If it were just for me, my birthday cake would be coconut every year – no deviation. Sadly, some of my family don’t like coconut so it’s never the right cake to pick for a family get together. Everyone likes pineapple though so I came up with the idea of a pineapple sponge sandwich cake...and just kept adding detail. What if I cut each layer into two, making four layers? What if there was pineapple curd between the outer layers? What if I beat some of that curd into the Swiss meringue buttercream? What if I added juicy chunks of pineapple into the centre layer? What if I made some mini meringues for decoration and a nice bit of crunch? It all snowballed into this rather OTT creation:
There are quite a few processes to this cake but none are difficult and can, except for the buttercream, be made in advance. I made each element on a different day so it didn’t take that long. I made them in the order: curd, sponge, meringue, buttercream.
The mini meringues looked so cute on the baking sheet – take care to place them on the cake at the last minute as they go soft quickly when they hit the buttercream.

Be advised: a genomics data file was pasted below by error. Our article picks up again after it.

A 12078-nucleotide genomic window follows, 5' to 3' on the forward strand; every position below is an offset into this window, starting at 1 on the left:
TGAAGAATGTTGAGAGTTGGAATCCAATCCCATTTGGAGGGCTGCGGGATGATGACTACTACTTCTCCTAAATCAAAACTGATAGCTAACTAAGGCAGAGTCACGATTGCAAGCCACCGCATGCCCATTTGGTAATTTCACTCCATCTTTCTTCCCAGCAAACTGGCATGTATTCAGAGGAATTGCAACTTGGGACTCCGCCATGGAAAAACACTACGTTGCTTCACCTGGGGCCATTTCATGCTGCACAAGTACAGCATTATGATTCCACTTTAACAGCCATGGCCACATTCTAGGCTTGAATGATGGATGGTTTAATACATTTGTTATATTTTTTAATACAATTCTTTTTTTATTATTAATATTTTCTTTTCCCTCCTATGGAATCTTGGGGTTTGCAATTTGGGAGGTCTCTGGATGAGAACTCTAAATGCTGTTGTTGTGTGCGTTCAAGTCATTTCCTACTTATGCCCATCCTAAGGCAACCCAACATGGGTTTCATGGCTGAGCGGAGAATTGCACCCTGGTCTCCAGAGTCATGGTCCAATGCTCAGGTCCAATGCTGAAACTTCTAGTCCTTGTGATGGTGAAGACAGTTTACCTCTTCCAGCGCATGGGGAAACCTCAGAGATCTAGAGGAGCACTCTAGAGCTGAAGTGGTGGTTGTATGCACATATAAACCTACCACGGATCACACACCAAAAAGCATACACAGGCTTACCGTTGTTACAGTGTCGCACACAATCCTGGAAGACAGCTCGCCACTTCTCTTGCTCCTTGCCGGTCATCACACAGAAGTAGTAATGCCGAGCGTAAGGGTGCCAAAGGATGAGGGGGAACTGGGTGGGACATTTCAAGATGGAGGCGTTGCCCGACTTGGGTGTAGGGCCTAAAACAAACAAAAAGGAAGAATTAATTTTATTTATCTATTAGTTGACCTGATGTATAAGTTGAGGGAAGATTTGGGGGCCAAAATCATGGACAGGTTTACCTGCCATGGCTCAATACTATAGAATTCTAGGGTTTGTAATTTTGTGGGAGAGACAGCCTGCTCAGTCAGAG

There is a nice mix of texture in every slice – crumbly sponge, crunchy meringue, creamy buttercream and juicy curd and fruit. Not bad for a last minute creation (I say last minute, but it was actually about 5 days before the event...which for me thinking about cake is total red alert panic stations!)
I’ve had several comments and emails that people find Swiss meringue buttercream an elusive technique to master, so I took photos and made a note of timings while I made it. Here’s the journey:
Start with the egg whites and sugar in a bowl over a simmering pan of water. The bowl must not touch the water. Stir the whole time until the sugar has dissolved – you can tell when this has happened as, if you run your finger over the back of the spoon, it will feel smooth. Mine took 6 minutes. It froths a little from the stirring and will look like this: